The hottest new hamburger at Hardee’s is an unabashedly unhealthy mountain of meat called the Monster Thickburger.
Loaded with two 1/3-pound Angus beef patties, four strips of bacon and three slices of cheese, slathered with a generous swab of mayonnaise and encased in a buttered bun, it’s not exactly a celebration of calorie counting.
Who’s counting? When the 1,420-calorie, 107-fat-gram behemoth was unleashed, people gobbled it up.
“Sales results for this politically incorrect burger have been encouraging,” Andrew Puzder, chief executive officer of Hardee’s parent CKE Restaurants Inc., told Wall Street analysts after the big burger’s debut in mid-November.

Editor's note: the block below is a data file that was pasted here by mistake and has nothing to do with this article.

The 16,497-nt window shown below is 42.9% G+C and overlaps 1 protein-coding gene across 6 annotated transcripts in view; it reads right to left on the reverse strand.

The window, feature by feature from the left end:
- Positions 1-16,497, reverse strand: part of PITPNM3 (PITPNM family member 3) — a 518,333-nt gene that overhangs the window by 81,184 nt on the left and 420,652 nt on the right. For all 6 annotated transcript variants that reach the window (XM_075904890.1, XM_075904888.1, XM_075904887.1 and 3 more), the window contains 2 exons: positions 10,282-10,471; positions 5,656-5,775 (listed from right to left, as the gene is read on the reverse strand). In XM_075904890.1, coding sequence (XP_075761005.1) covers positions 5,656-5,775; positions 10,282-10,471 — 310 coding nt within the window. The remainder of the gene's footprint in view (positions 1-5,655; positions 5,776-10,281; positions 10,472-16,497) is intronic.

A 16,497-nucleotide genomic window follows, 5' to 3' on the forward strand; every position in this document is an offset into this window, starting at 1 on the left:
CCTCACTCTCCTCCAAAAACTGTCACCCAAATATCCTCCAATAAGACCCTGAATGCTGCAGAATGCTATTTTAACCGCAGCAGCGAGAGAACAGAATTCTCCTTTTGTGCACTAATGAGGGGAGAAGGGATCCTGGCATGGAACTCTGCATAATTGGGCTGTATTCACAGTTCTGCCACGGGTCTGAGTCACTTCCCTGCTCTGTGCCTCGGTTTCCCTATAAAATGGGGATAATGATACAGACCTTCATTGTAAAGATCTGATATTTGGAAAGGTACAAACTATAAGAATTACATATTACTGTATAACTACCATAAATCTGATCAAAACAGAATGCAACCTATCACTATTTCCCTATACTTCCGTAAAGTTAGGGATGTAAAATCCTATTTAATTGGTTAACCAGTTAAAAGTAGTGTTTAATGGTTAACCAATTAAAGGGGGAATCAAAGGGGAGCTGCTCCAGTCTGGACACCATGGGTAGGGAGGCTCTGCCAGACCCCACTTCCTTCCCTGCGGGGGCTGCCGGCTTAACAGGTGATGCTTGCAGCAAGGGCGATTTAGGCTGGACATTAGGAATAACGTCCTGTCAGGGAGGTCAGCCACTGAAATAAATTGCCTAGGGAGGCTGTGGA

The Monster has been singled out – the Center for Science in the Public Interest called it the “fast-food equivalent of a snuff film” – but the $5.49, 4-inch-tall sandwich is just the newest heart-clogging trend in the fast-food industry.
Big is nothing new at fast-food restaurants. McDonald’s, for instance, famously offered Super Size fries and drinks until it overhauled its menu to promote a “balanced lifestyle” last March.
The latest trend isn’t just about size or value. It’s about thumbing your nose at the food police.